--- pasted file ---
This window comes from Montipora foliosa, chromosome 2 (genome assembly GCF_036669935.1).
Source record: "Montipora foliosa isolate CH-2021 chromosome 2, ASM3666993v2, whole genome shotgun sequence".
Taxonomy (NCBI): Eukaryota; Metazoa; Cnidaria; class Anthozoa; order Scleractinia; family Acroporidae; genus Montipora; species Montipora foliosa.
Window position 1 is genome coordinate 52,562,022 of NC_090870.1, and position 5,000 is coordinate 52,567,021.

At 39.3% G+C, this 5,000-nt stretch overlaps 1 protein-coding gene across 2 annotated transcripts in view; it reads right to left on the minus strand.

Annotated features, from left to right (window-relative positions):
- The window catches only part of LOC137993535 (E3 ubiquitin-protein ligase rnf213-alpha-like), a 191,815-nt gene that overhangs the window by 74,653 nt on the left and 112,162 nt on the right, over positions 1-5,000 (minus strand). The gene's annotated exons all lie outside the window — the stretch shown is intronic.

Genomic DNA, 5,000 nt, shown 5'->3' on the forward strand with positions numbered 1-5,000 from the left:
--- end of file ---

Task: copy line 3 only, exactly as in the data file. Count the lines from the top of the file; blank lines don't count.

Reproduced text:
Taxonomy (NCBI): Eukaryota; Metazoa; Cnidaria; class Anthozoa; order Scleractinia; family Acroporidae; genus Montipora; species Montipora foliosa.